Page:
Mayor Gray named Pappas as head of HAHSTA in February 2011. Pappas held a wide range of AIDS and public health-related positions over the 25 years prior to his joining HAHSTA, including a post as adviser to U.S. Surgeon General David Satcher during the Clinton administration. He also served as medical adviser in a consulting capacity for the now defunct National Association of People With AIDS.

Whitman-Walker Health executive director Donald Blanchon said he looks forward to working with Kharfen in his new role as interim HAHSTA director.

“We are grateful for Dr. Pappas’ contributions in D.C.’s fight against HIV/AIDS, especially his work to prepare the HIV care community for health care reform,” Blanchon said in a statement to the Blade. “Yet we all know that this fight is bigger than any one individual or organization. Today there are nearly 15,000 D.C. residents who need ongoing health care and support in the face of HIV/AIDS. And, each year, another 800 individuals are newly diagnosed with HIV. That is why I am confident that the mayor will find a new leader who can continue the progress that our community has made over the past five years.”

Below is the full text of Dr. Gregory Pappas’s statement released on July 30:

“It has been a great honor to serve the District of Columbia. During my time at HAHSTA I had the once in a life time opportunity to represent the city at the 2012 International AIDS Society Meeting. Through that meeting I believe we were able to set the record straight that D.C. has one of the most successful and creative city programs fighting the virus.

“D.C. is turning the tide with new diagnoses of HIV being cut in half over the past five years. Disparities persist but they too are decreasing. Our success is due to a rapid scale up of the National HIV/AIDS Strategy with the excellent providers in the city and a supportive community.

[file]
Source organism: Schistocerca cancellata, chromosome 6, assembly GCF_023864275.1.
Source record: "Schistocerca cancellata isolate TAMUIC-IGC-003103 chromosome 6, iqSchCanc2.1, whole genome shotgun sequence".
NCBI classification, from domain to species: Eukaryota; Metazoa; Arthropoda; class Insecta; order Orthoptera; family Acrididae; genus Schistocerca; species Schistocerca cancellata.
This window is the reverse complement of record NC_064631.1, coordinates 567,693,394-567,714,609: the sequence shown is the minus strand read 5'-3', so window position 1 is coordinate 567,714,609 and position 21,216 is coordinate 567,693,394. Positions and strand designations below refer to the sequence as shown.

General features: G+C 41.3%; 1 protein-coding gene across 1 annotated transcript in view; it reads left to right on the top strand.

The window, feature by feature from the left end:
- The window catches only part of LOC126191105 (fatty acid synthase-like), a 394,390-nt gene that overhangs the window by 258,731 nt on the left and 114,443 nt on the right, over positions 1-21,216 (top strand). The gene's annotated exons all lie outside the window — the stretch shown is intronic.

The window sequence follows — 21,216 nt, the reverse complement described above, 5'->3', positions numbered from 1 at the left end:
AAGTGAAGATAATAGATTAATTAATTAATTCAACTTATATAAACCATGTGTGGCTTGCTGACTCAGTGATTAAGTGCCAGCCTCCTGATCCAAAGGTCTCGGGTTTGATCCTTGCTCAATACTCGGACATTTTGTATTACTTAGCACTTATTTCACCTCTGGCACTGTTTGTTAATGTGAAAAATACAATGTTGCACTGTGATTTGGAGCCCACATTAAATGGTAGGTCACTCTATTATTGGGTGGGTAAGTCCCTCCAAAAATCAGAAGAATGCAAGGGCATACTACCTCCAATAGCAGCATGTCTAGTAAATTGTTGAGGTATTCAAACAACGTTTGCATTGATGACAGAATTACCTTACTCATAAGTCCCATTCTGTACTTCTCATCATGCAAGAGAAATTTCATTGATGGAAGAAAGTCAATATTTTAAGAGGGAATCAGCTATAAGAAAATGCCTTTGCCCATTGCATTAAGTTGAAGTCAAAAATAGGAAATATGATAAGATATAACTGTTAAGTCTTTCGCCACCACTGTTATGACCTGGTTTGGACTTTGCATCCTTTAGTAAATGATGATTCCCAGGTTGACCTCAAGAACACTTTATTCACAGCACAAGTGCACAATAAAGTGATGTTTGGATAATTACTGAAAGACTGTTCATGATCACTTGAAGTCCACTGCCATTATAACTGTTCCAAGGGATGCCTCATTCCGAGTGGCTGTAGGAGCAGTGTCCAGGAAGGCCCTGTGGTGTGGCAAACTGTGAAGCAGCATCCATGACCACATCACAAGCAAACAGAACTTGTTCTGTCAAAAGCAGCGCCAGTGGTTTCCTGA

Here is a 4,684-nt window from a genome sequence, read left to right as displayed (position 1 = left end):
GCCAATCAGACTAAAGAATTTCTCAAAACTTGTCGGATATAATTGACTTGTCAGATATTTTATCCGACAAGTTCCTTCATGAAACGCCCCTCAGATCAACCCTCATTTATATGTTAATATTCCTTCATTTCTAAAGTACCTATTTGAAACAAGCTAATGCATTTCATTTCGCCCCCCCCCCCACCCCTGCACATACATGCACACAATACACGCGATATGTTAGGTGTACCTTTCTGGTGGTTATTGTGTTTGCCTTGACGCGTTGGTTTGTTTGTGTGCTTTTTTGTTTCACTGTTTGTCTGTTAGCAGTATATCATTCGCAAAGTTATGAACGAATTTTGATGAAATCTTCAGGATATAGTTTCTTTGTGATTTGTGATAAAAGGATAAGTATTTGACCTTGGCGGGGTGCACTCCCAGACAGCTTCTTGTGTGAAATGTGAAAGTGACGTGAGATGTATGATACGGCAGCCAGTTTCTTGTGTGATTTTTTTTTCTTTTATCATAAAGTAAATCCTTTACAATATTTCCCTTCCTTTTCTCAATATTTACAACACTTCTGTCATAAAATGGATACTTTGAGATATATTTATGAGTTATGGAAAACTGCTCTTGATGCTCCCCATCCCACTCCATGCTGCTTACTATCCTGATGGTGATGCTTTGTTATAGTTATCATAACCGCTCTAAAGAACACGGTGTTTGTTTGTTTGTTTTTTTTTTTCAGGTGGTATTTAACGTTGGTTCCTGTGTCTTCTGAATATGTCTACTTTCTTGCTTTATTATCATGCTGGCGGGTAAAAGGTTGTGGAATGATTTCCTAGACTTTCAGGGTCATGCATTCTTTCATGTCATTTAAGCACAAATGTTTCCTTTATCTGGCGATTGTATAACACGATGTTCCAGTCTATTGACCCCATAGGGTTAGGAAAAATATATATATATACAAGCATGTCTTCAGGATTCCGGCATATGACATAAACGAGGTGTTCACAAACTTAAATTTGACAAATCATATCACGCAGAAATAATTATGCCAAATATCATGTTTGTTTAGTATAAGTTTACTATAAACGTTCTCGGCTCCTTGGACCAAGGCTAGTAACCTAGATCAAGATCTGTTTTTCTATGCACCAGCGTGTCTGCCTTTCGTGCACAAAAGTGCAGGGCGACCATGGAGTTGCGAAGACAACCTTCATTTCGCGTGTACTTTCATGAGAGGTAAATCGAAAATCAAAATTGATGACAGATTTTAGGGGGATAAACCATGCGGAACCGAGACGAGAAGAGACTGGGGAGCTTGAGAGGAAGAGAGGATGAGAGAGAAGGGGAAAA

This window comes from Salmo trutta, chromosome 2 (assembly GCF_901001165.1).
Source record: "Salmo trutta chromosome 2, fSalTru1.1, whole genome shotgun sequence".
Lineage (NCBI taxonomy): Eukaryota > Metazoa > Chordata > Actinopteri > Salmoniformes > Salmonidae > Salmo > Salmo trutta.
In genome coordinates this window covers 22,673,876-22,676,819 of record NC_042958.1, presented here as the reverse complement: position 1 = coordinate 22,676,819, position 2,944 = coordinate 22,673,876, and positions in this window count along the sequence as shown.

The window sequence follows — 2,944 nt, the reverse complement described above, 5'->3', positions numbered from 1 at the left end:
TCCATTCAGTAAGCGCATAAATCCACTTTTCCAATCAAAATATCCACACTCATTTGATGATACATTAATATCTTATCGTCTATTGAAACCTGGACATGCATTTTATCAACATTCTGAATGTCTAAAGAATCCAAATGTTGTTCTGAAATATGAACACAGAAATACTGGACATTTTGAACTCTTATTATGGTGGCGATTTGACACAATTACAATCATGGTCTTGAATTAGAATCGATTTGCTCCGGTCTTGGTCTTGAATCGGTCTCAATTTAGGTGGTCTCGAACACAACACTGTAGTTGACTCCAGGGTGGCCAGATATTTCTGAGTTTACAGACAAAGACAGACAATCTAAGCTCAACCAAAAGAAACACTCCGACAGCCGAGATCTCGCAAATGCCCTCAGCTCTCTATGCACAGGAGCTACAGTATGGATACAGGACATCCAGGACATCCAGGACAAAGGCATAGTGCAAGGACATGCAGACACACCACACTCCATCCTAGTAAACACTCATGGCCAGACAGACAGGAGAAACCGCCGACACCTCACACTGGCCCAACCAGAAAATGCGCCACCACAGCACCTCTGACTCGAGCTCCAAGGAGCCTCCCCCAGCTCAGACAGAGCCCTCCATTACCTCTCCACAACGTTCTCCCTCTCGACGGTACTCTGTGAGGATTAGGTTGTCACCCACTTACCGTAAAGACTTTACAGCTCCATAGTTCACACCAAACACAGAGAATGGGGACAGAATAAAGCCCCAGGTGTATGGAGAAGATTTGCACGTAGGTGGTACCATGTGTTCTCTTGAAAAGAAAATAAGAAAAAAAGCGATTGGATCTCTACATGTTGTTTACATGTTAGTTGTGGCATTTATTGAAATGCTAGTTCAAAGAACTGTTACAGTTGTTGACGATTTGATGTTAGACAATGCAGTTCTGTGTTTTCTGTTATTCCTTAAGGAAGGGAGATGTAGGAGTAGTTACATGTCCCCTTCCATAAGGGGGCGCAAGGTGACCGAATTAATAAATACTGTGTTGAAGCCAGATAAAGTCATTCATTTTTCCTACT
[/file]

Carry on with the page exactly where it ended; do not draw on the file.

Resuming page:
“For public health, team work is essential. In stepping down I welcome the new Director of the Department of Health, Dr. Joxel Garcia, who will assemble his own team. I wish him well in taking D.C. to the next level of excellence and recognition. I look forward to being able to spend more time with my family.”


District of Columbia

D.C. Council budget bill includes $8.5 million in LGBTQ provisions

Measure also changes Mayor’s Office of LGBTQ Affairs



The D.C. Council approved Mayor Muriel Bowser’s budget proposal calling for $5.25 million in funding for World Pride 2025. (Washington Blade photo by Michael Key)

The D.C. Council on June 12 gave final approval for a $21 billion fiscal year 2025 budget for the District of Columbia that includes more than $8.5 million in funding for LGBTQ-related programs, including $5.25 million in support of the June 2025 World Pride celebration that D.C. will be hosting.

Also included in the budget is $1.7 million in funds for the Mayor’s Office of LGBTQ Affairs, which includes an increase of $132,000 over the office’s funding for the current fiscal year, and a one-time funding of $1 million for the completion of the renovation of the D.C. Center for the LGBTQ Community’s new building in the city’s Shaw neighborhood.

The D.C. LGBTQ+ Budget Coalition earlier this year asked both the D.C. Council and Mayor Muriel Bowser to approve $1.5 million for the D.C. Center’s building renovation and an additional $300,000 in “recurring” funding for the LGBTQ Center in subsequent years “to support ongoing operational costs and programmatic initiatives.” In its final budget measure, the Council approved $1 million for the renovation work and did not approve the proposed $600,000 in annual operational funding for the center.

The mayor’s budget proposal, which called for the $5.25 million in funding for World Pride 2025, did not include funding for the D.C. LGBTQ Center or for several other funding requests by the LGBTQ+ Budget Coalition.

At the request of D.C. Council member Zachary Parker (D-Ward 5), the Council’s only gay member, the Council approved at least two other funding requests by the LGBTQ+ Budget Coalition in addition to the funding for the LGBTQ Center. One is $595,000 for 20 additional dedicated housing vouchers for LGBTQ residents who face housing insecurity or homelessness. The LGBTQ housing vouchers are administered by the Office of LGBTQ Affairs.

The other funding allocation pushed by Parker is $250,000 in funds to support a Black LGBTQ+ History Commission and Black LGBTQIA+ history program that Parker proposed that will also be administered by the LGBTQ Affairs office.